On September 29, 2016, Alberta's Minister for Economic
Development and Trade was in Calgary to announce a plan to
introduce a 30-percent tax credit program for investments in small
businesses during the fall sitting of the legislature. Alberta has
a well-educated work force and Alberta entrepreneurship produces
numerous important innovations that are the basis of emerging
business opportunities. Those opportunities can create wealth and
employ Albertans. A difficulty for many such early stage businesses
is access to capital. As a result, non-profit organizations such as
the CapitalRoad Foundation have created events such as the Banff
Venture Forum to bring leading technology companies together with
investors. The Alberta Government has also supported a variety of
initiatives to facilitate access to capital for these
entrepreneurial businesses. The proposed Alberta Investor Tax
Credit may be an important additional element in addressing the
access to capital issue.
The proposed tax credit program is designed to grow the economy
by encouraging investment in Alberta's small businesses. While
specific requirements about eligible investors and companies have
not yet been announced, the Government has indicated that
eligibility will be limited to Alberta investors who pay taxes in
Alberta. The credit will apply to companies that are substantially
engaged in proprietary technology research, development or
commercialization; interactive digital media development; video
post-production; digital animation; or tourism. These criteria were
developed through consultation with business and investment leaders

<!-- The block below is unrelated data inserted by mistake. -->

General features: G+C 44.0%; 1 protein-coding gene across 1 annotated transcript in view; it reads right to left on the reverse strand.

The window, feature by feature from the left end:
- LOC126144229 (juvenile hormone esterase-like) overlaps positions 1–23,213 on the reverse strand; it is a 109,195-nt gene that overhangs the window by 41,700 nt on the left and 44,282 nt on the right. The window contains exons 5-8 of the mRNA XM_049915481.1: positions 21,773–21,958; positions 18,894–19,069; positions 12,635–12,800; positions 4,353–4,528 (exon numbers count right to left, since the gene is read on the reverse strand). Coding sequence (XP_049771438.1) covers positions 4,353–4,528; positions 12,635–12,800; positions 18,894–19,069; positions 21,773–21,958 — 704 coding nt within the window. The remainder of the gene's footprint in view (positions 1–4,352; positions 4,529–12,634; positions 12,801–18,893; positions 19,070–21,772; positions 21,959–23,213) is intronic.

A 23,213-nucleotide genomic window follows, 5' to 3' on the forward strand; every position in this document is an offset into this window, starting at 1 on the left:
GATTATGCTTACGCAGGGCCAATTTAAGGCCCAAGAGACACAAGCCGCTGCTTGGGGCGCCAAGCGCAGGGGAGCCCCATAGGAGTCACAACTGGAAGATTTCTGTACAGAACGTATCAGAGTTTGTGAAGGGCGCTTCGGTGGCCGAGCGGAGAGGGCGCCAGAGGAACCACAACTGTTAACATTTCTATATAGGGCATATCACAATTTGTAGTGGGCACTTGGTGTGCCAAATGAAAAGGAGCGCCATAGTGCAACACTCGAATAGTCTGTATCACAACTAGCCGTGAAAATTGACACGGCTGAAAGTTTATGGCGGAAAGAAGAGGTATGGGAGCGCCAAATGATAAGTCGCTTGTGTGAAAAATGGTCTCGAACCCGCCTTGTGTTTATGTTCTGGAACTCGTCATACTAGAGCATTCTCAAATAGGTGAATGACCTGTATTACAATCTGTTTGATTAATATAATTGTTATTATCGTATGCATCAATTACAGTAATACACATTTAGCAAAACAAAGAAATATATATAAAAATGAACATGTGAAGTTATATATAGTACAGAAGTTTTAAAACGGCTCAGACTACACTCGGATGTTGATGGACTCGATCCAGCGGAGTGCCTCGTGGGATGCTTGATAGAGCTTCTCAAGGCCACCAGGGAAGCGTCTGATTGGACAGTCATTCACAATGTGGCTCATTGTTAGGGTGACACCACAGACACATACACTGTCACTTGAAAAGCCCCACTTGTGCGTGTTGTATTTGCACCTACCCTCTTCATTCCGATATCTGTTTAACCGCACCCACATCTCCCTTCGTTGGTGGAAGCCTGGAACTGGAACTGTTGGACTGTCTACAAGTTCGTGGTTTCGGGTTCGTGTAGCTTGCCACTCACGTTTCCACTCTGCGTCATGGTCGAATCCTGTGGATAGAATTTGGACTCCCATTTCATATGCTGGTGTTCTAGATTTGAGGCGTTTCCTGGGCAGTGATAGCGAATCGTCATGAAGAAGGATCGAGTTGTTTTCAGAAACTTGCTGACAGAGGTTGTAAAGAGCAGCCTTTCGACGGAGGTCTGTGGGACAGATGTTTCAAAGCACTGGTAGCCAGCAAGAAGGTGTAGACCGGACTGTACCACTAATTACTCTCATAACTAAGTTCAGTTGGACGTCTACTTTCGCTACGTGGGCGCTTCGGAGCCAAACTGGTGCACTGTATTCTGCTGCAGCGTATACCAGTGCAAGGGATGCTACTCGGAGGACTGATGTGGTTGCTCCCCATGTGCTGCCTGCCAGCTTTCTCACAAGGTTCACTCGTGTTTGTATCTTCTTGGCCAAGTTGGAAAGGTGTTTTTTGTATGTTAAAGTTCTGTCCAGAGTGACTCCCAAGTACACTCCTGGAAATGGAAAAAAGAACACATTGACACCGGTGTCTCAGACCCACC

in Alberta with the stated aim of encouraging economic
diversification. With a total budget of $90 million, the Government
has stated that the program would support up to 4,400 new jobs in
Alberta and would contribute up to $500 million to the
province's GDP. The proposed credit would be available for
investments made between April 14, 2016, and December 31, 2019, and
would be provided on a first-come, first-served basis.
Tax credits (in contrast to deductions from taxable income)
operate to reduce or eliminate taxes payable, on a
dollar-for-dollar basis. A qualifying investment of $100,000 would
thus reduce Alberta income tax owing by $30,000. It remains unclear
whether the proposed credit would be non-refundable or refundable,
the latter of which could be used not only to offset Alberta tax
payable but to create a cash refund.
The proposed tax credit program will put the onus on investors
to make the final decision on risk and efficiency, while keeping
their money in Alberta and putting it toward growth-oriented firms.
Investors will benefit through reduced risk of investing in
innovative, but often unproven business opportunities. Businesses
receive a corresponding benefit, as the credit should have the
effect of reducing an investor's reticence in making an
investment. By looking to the investor to decide on the target
investment, the program encourages prudence and care in
understanding the particular business opportunity. This should
encourage eligible companies to clearly present their value
proposition to investors.
There is little doubt that small businesses represent a critical
engine for innovation and economic growth. The Government
recognizes that Alberta has large pools of capital available, but
currently few direct mechanisms to encourage the flow of this
capital into the province's small businesses. The program
should aid in levelling the playing field with other jurisdictions,
such as British Columbia, that already use tax credits as
incentives to attract investment. If enacted, the program would be
a positive step by the Government towards reinvigorating and
promoting entrepreneurship in the province.
Potential investors and eligible companies should monitor
further details to ensure they can utilize and take full advantage
of the program. Since the credit will be offered on a first-come,
first-served basis, and the demand is likely to be considerable,
investors and companies should begin to prepare now.
The content of this article is intended to provide a general
guide to the subject matter. Specialist advice should be sought
about your specific circumstances.
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